Tech Volunteers Building the Kingdom
- Volunteers with technological skills are meeting each month as they contribute to projects.
- An annual technology conference brings volunteers together.
- A new licensing agreement is in the works that will allow developers to use Church content.
“[These projects] are a way for the technological community to step in and connect with the ongoing advancement of the Church, hone their skills, and consecrate their time and talents.” —John Edwards, director of emerging technology for the Church.
Church members often look for ways to use their talents to help the Church. Technologically-minded members are no different. Over the past year, a growing number of volunteers have participated in conferences and ongoing projects to lend their expertise to the work of the Church.
Four hundred volunteers from around the world came together in Riverton, Utah, USA, on March 31 and April 1 for the annual LDSTech Conference.
The volunteers, up 250 from last year, worked on 26 technological projects for the Church during the conference.
“[These projects] are a way for the technological community to step in and connect with the ongoing advancement of the Church, hone their skills, and consecrate their time and talents,” said John Edwards, director of emerging technology for the Church. “The LDSTech conference is [a place] for those with technological skills to come and give back.”
Projects met technological needs for programs such as Mormon Channel, Scripture Mastery, LDS Tools, and the gospel library.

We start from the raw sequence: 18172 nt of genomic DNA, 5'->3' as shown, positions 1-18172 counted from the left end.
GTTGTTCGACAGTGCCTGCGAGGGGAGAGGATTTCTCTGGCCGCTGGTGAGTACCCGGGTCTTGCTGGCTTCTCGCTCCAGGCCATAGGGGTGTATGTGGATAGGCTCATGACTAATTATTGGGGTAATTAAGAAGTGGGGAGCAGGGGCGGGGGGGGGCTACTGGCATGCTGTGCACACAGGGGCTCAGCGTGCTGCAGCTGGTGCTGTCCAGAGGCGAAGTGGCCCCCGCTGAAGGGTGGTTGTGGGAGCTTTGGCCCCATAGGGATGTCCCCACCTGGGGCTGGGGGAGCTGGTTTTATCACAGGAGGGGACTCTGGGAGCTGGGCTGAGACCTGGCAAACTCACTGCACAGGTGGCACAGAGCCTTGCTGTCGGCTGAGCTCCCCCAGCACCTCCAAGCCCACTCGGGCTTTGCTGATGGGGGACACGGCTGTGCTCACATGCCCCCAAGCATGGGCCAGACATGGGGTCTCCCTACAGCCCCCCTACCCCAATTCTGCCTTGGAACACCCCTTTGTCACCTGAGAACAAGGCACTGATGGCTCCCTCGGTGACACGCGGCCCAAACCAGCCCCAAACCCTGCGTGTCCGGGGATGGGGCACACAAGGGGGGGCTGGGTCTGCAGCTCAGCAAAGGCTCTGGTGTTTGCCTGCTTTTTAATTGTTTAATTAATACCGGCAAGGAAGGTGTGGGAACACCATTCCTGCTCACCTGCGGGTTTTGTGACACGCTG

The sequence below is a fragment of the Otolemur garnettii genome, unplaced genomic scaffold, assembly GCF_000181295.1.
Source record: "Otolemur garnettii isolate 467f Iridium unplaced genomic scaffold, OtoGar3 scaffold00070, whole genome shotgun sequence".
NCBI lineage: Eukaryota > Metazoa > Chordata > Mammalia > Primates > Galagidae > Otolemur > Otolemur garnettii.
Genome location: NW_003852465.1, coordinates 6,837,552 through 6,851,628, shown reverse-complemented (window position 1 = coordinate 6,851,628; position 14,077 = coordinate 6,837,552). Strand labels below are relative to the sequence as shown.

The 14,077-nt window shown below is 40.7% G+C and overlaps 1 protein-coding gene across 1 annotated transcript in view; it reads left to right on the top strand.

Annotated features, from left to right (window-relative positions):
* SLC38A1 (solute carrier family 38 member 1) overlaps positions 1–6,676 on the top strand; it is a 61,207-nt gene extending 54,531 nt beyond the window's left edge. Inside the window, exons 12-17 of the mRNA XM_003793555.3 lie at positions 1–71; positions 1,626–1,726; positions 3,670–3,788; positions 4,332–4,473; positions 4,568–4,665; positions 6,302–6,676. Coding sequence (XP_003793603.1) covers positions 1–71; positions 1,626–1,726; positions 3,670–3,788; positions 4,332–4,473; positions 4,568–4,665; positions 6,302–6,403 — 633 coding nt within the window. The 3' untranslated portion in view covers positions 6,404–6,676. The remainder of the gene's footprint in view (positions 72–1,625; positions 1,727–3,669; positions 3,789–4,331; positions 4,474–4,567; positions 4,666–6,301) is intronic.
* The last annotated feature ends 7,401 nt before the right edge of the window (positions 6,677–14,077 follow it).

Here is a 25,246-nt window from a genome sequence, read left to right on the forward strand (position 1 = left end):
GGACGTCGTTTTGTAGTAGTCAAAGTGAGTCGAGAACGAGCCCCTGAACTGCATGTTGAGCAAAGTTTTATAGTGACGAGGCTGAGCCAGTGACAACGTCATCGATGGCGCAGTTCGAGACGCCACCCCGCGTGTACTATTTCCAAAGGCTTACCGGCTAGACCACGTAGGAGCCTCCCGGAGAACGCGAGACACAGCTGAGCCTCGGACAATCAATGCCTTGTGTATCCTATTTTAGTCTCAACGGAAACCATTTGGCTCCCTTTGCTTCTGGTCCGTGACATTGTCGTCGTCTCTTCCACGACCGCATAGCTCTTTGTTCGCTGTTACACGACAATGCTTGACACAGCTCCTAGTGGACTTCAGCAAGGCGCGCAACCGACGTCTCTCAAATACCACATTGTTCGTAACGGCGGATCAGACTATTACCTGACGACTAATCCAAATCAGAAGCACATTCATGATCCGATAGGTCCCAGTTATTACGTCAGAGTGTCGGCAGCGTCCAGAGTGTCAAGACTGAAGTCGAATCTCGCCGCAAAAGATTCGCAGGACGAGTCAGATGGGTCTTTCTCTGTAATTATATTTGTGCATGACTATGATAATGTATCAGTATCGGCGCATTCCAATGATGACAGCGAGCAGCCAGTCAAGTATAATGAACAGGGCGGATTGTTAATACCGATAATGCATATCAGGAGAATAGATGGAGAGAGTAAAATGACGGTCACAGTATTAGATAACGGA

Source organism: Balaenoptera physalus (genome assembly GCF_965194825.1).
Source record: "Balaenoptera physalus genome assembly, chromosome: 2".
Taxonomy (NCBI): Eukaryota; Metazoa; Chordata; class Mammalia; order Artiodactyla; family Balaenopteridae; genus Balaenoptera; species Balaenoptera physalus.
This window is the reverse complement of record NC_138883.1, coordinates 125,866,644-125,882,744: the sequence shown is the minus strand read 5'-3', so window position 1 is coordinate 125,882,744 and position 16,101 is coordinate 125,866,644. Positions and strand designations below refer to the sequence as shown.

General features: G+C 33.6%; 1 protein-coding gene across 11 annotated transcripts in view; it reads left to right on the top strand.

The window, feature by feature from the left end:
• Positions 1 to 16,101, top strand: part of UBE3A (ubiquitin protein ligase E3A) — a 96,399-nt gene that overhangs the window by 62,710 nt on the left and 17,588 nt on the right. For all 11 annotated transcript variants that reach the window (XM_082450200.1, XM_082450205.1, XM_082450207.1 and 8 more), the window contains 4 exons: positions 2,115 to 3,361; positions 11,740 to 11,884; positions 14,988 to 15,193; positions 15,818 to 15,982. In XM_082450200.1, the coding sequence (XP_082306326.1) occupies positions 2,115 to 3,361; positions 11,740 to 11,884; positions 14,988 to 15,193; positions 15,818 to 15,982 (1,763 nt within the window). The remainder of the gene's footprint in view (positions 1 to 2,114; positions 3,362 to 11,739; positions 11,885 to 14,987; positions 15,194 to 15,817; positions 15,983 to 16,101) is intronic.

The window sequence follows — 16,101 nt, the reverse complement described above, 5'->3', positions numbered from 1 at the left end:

The Conference began in 2010 as a way to gather Church members with technological skills to work on projects for the Church, to discuss upcoming projects, and, starting this year, to celebrate the achievements of the previous year.
During the conference this year, volunteers completed a mobile app called the “Water Project.” The app allows missionaries who inspect the Church’s water rights around the world to easily send back coordinates, pictures, and information about water sources to Church headquarters from places that would be hard to locate by address or other means. The Water Project app is available free of charge in the Apple Store online.
Also announced at the conference was a new licensing agreement for developers who are not Church employees but who wish to use official Church content in their projects. The agreement will allow developers working on commercial products for mobile phones or other platforms to have access to and use official Church content in an authorized manner, Brother Edwards said.
“We would like developers who would like to use the content to come through the appropriate channel to gain the legal right to do so,” Brother Edwards said. “Individuals want the right to use our versions of the scriptures or manuals for their apps. This allows them to sign the appropriate license and agreements for electronic access to that content.”
A beta program for the new agreement is set to be available in September 2011, with full use in 2012.
Those interested in contributing their technological skills to Church projects can participate by creating a profile on tech.lds.org and joining projects that interest them. Additionally, on the first Friday of every month volunteers can reconvene by teleconference, videoconference, or in the Riverton Office Building (3740 W. 13400 S., Riverton, Utah, USA) to continue the work from the LDSTech conference. Monthly meetings will be announced and information posted on tech.lds.org, and teams will receive information from their team leaders.
“It’s an opportunity for them to come back, stay connected, and continue to advance the work,” Brother Edwards said. “They can come and help us with these projects and deliver solutions for the Church worldwide.”